Pentagon can neither confirm nor deny alien origin for UFOs. Federal court backs CDC eviction ban. Denmark to expel refugees to third country. What the global corporate tax rate means for infrastructure.
Pentagon can neither confirm nor deny alien origin for UFOs
Sci-fi enthusiasts the world over are awaiting a declassified briefing to Congress later this month on the US military’s knowledge of UFOs. According to officials familiar with the report, UFO buffs may experience a mix of validation and disappointment. The officials say that the Department of Defense has no evidence proving an extraterrestrial origin for any of the phenomena. However, they have also not been able to rule it out.
The Pentagon has been able to rule out any domestic military or civilian origin for most of the 120 incidents in the report. But, the DoD says its possible that some unknown experimental technology from one or more US rivals could be responsible.
Equally, Pentagon officials know of no technology that could explain personnel reports of the crafts’ movements. Videos have captured the crafts’ rapid speed and acceleration. Pilots have also reported seemingly impossible directional changes as well as their rapid submergence beneath the ocean.
Defense officials prefer to refer to UFOs as UAPs (unidentified aerial phenomena). Many of the UAP sightings covered in the report come from US Naval personnel. Some have also been spotted by foreign military personnel.
The DoD began the inquiry last year to “improve its understanding” of UAPs and their “incursions into our training ranges and designated airspace”. The Pentagon must determine what if any threat UAPs pose to national security.
Many of the Navy sightings have occurred during training missions in US territorial waters. Aside from the now-famous 2004 and 2015 sightings, other Navy personnel have come forward to share their experiences. Retired pilot Ryan Graves says that starting in 2014, he and other pilots training off the Atlantic Coast had UAP sightings “every day for at least a couple years”. Graves says the objects had no visible exhaust and moved at speeds unachievable by any known technology.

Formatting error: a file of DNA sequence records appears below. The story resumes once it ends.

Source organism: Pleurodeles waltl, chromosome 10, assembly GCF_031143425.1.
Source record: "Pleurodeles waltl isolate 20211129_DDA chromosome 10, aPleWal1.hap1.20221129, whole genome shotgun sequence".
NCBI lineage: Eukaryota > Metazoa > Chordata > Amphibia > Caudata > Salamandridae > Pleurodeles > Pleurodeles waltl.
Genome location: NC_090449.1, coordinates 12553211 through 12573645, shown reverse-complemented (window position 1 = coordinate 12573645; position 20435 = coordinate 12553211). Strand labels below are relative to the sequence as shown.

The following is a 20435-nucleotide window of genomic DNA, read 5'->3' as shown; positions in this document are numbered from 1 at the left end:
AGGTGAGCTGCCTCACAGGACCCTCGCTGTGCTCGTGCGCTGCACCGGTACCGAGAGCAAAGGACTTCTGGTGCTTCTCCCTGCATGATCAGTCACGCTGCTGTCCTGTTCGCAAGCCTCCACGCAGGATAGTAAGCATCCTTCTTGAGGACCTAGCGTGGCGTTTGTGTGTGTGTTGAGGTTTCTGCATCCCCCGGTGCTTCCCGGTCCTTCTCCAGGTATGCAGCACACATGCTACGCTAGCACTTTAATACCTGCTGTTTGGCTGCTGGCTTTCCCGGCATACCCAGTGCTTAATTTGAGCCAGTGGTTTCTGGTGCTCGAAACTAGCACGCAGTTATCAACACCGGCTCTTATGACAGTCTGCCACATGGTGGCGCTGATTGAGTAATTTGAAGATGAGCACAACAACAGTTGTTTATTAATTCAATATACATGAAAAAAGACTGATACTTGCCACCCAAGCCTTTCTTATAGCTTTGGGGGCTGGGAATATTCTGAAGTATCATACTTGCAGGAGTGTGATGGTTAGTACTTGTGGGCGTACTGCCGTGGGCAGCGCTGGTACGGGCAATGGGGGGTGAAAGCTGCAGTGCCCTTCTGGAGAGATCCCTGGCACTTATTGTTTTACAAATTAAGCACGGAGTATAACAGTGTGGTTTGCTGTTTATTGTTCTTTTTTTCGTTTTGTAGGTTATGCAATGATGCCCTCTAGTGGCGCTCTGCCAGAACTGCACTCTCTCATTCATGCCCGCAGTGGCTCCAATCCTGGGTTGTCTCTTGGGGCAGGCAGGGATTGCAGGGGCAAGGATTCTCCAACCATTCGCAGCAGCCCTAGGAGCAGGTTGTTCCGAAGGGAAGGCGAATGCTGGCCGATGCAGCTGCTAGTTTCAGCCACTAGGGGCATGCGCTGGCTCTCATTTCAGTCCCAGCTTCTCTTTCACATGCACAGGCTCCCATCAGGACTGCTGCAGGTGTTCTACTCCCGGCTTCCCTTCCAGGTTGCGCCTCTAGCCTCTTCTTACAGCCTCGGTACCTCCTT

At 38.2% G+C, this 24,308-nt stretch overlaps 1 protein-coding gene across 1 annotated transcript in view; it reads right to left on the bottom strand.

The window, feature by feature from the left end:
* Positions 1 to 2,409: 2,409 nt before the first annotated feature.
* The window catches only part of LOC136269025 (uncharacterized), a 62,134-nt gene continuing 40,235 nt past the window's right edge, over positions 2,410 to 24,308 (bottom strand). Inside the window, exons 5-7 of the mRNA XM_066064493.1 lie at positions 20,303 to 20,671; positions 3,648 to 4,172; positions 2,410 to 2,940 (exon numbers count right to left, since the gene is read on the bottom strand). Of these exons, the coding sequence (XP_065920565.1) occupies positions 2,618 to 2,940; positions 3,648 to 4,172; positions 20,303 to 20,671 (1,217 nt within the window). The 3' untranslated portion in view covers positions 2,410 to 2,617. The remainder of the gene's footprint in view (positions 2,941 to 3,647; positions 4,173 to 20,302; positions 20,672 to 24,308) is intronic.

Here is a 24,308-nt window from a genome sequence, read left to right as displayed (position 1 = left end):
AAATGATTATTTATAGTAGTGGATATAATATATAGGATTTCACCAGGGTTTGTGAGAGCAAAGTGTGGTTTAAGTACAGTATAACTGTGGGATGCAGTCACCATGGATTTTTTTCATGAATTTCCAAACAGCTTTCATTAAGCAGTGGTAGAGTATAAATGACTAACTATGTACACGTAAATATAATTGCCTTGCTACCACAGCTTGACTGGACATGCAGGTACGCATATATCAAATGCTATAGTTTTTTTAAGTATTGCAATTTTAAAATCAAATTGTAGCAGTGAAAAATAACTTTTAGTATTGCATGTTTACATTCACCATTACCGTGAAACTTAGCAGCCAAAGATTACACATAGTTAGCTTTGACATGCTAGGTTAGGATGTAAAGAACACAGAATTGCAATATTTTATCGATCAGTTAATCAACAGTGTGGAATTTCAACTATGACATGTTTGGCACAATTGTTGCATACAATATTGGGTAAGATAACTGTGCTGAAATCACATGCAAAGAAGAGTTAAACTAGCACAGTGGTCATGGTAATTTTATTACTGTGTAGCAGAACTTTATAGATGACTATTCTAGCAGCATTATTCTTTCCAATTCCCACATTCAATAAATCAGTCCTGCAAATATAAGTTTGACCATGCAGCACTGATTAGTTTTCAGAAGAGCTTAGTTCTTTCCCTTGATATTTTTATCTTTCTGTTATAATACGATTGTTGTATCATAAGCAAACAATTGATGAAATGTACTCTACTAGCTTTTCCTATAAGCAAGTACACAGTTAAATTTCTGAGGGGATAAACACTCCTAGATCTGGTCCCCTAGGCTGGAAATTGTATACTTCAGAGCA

Federal court upholds CDC eviction ban
The US Court of Appeals for the District of Columbia has decided not to lift a stay on a lower court ruling that declared the CDC eviction ban unlawful. The court’s written decision implies that the CDC eviction ban is in fact lawful. According to the panel, the government “has made a strong showing that it is likely to succeed on the merits” of its appeal. For renters, this is only a brief reprieve as the eviction ban is currently set to expire on June 30.
Landlord group’s across the country have challenged the ban in court, citing their added financial burden. Across the US, about 7 million renters owe $40 billion in back rent, utilities and fees. For perspective, 2.3 million homeowners lost their homes to foreclosure the 2008 financial crisis.
However, even though the ban is legal and has been in place for over a year, observance and enforcement of the ban nationwide has been spotty at best. Many landlords have succeeded in obtaining eviction orders against tenants despite the ban. Tenants have to know about the ban and present this in their case to the judge. But even in such cases, judges sometimes simply disregard the CDC’s authority on the matter.
Research has shown that black tenants have been evicted at almost twice the rate as white tenants since the ban was in place. While some of the reasons for this are economic, Peter Hepburn, a researcher with Princeton University’s Eviction Lab says these considerations are not enough to account for the disparity. Hepburn says, “I think there’s reason to suspect that landlords may be quicker to file for eviction against a black tenant who’s fallen behind on rent than a white tenant”.